Power of 6 comes from a feeling you and I have talked about when we were discussing Star Trek: The Next Generation and Deep Space Nine. When I was a kid, I used to read superhero team books, especially the Avengers which was my mainstay from about 1977 to 1980. And there’s shipboard sci-fi like those latter Star Trek series. And when I read or watch that stuff, I always just want it to be the in-between parts where the characters live together on this spaceship or in the Avengers Mansion and they’re hanging out talking or doing everyday shit. I lived in shared houses or shared apartments all through my twenties and that’s what the Enterprise or Avengers Mansion is to me. So I wanted to do a superhero team comic that felt like that, kind of cozy and talky and domestic. And man, I don’t even want to tell you how few people bought The Power of 6 Part One. It’s the worst selling comic I ever published by a long way. That’s the only time I’ve ever put something on hold because sales were so bad. But it’s only a two-part story and the second part is more than halfway penciled so I will definitely finish it at some point. For the handful of people who are waiting. That experience brought me up short though and made me ask what I should be spending my juice on and the answer was blisteringly obvious: True Swamp.

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Rumpus: In 2012, Uncivilized Books released part of your True Swamp comics in a hardcover format. When is the second hardcover coming out? You mentioned the Sequential Artists Workshop had something to do with that recently.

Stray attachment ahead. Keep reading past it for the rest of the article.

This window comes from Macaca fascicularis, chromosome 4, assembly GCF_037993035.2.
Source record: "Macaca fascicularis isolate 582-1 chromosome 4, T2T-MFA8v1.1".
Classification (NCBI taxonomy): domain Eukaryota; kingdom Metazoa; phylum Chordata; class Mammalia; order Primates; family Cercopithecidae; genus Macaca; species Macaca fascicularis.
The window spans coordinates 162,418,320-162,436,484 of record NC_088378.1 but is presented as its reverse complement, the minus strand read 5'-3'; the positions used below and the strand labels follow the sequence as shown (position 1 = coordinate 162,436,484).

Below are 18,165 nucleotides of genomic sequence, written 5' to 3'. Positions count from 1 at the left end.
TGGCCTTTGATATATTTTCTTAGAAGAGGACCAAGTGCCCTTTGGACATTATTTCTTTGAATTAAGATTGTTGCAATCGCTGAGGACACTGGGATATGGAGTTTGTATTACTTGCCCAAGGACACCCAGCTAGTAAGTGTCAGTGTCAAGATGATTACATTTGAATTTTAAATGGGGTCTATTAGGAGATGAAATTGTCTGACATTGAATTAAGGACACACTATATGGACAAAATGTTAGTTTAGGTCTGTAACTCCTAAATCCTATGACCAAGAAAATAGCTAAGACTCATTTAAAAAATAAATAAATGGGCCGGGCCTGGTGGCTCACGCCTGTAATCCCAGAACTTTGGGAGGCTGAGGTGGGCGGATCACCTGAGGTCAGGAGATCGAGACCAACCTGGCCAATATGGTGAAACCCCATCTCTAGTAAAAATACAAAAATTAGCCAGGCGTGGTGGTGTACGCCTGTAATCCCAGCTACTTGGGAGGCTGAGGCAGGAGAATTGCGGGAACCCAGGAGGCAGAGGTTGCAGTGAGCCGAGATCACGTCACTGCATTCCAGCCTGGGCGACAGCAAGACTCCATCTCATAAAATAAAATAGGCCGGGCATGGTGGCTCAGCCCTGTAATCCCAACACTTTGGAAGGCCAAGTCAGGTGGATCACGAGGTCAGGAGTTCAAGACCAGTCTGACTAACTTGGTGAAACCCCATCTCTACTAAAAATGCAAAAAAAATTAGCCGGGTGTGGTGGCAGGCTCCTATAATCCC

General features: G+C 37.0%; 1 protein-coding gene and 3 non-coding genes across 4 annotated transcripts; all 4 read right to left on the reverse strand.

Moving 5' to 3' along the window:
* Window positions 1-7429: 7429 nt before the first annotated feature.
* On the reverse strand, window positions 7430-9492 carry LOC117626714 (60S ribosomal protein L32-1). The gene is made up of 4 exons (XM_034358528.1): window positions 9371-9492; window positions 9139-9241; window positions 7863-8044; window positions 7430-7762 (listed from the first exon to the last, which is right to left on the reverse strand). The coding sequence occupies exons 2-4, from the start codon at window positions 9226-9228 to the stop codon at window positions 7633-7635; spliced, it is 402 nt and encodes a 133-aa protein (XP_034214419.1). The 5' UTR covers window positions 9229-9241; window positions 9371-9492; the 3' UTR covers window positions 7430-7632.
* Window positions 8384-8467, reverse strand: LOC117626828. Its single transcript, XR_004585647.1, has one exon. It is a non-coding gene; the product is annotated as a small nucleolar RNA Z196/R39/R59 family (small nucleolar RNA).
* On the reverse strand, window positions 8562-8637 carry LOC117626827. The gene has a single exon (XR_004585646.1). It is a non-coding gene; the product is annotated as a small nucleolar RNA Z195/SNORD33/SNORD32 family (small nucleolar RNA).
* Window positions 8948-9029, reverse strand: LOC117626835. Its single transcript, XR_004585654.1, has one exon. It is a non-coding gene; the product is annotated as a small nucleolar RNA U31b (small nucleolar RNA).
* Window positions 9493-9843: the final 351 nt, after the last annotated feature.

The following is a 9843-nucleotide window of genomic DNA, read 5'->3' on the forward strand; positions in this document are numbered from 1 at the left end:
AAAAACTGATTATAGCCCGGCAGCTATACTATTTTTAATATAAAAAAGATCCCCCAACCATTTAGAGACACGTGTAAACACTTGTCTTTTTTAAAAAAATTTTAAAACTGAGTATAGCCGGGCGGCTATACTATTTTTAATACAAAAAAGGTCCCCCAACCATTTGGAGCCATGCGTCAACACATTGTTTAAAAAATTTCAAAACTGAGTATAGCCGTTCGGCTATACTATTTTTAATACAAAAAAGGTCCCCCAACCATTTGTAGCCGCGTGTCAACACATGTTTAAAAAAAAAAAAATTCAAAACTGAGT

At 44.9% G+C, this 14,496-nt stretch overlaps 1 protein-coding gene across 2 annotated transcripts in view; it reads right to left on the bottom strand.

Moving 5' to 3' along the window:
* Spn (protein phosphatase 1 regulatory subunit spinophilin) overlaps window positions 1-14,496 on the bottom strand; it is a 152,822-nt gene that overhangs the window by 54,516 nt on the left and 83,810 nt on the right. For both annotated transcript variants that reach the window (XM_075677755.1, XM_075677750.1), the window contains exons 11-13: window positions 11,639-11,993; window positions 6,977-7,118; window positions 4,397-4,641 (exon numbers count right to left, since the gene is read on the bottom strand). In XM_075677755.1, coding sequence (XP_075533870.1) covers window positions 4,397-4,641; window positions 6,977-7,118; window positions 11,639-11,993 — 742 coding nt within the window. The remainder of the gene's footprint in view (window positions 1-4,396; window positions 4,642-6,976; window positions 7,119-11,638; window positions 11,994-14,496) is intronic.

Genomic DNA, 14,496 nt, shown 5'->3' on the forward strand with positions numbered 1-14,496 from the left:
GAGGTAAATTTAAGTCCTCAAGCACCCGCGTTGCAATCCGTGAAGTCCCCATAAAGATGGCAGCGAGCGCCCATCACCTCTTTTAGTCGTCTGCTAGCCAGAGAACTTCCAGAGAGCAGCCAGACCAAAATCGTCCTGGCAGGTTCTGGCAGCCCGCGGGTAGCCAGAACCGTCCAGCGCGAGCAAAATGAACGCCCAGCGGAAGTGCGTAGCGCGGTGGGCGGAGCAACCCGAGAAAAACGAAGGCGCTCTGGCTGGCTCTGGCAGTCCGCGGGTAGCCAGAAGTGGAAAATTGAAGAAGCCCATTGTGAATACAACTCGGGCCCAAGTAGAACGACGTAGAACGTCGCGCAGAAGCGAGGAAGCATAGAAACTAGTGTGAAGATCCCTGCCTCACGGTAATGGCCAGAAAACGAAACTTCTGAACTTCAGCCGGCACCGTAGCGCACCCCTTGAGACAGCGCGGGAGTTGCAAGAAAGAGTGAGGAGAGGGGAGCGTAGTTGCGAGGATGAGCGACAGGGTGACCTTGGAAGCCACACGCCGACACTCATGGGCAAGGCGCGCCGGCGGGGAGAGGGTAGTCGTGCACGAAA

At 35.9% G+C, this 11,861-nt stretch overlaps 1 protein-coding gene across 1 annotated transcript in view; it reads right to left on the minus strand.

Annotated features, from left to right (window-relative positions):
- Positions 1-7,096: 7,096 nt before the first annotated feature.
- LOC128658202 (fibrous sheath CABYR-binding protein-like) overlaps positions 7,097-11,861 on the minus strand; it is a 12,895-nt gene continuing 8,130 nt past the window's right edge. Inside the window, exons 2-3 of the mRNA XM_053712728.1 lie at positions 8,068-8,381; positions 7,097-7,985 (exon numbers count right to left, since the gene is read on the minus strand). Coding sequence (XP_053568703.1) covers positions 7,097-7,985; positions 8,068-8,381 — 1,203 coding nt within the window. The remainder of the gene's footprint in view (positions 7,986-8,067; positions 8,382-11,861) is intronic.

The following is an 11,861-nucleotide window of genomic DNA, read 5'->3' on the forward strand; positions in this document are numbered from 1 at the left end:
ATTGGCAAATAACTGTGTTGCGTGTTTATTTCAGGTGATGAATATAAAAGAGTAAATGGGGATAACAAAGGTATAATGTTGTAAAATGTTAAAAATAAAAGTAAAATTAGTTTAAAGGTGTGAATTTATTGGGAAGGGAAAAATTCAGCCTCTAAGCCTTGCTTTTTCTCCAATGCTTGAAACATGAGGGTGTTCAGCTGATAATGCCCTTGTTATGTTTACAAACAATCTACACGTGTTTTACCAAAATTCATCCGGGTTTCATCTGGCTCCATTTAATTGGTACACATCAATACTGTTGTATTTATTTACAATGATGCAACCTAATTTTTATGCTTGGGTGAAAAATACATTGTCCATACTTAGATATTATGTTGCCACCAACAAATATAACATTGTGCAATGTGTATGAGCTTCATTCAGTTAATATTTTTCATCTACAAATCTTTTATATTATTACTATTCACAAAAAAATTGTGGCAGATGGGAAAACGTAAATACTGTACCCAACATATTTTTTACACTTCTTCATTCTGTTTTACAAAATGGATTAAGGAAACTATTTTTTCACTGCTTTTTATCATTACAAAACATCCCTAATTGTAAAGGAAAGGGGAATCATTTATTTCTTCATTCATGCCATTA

Lewis: The second True Swamp hardcover collection is slated for Fall 2014 right now. It’s going to collect the material published by Alternative Comics in 2000 and 2001. I had a big hurdle to overcome for this collection, which was that I couldn’t find the original art. And I don’t even have that many boxes here to search. I thought the originals might still be in a couple of envelopes in Jeff Mason’s storage space in Gainesville. I kept trying to plan a weekend trip to Gainesville to search for it. I lived there from 1996 to 2002 and it’s kind of my favorite place I’ve lived. And Tom has his school up and running there now, which is just such a fabulous achievement and I haven’t been down to see that. Anyway, this year has been all money problems and health problems and that Gainesville dig kept getting put off. Finally I asked Tom [Hart] if he thought anyone in town would be willing to help and he had a couple of his SAW helpers go in Jeff’s storage unit and they found the packets within 2 hours and had scanned all 120-odd pages at super high res for me within a couple of days. So we’re all clear to go ahead with Volume 2, which collects all the True Swamp stuff with the crazy ungridded page layouts.

The existence of places like SAW and CCS is something that I wouldn’t have been willing to believe in 1993. It would have seemed like the Kubert School and the comics program at SVA would be the most comics-specific program you would ever see. When James started putting CCS together I thought he was crazy and hoped I was wrong and when Tom and Leela moved down to create SAW I thought he was crazy but suspected he’d prove me wrong. These schools are so amazing and the work being made by people who have come through them is already so amazing. Tom is such a born teacher. I wish I had that gene. Comics are a gut-eruption for me, when I lift the hood on it, I just don’t know what to say about what’s under there. When I’ve substitute-taught I’ve been totally dumbfounded.

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Rumpus: I wanted to ask you about how many of your stories center around ensembles and not typical one-hero story lines.

Lewis: Yeah, so I feel like there has been a definite progression over the course of True Swamp like a pull-back shot: in the first series, it was tight on Lenny, and in the second series, it had a few protagonists, and now in the third series, it’s as much of a panorama as possible. Maybe too much so; I hope not. I guess it is part of the world-building gene: wanting to have different angles and approaches on this habitat you’re building.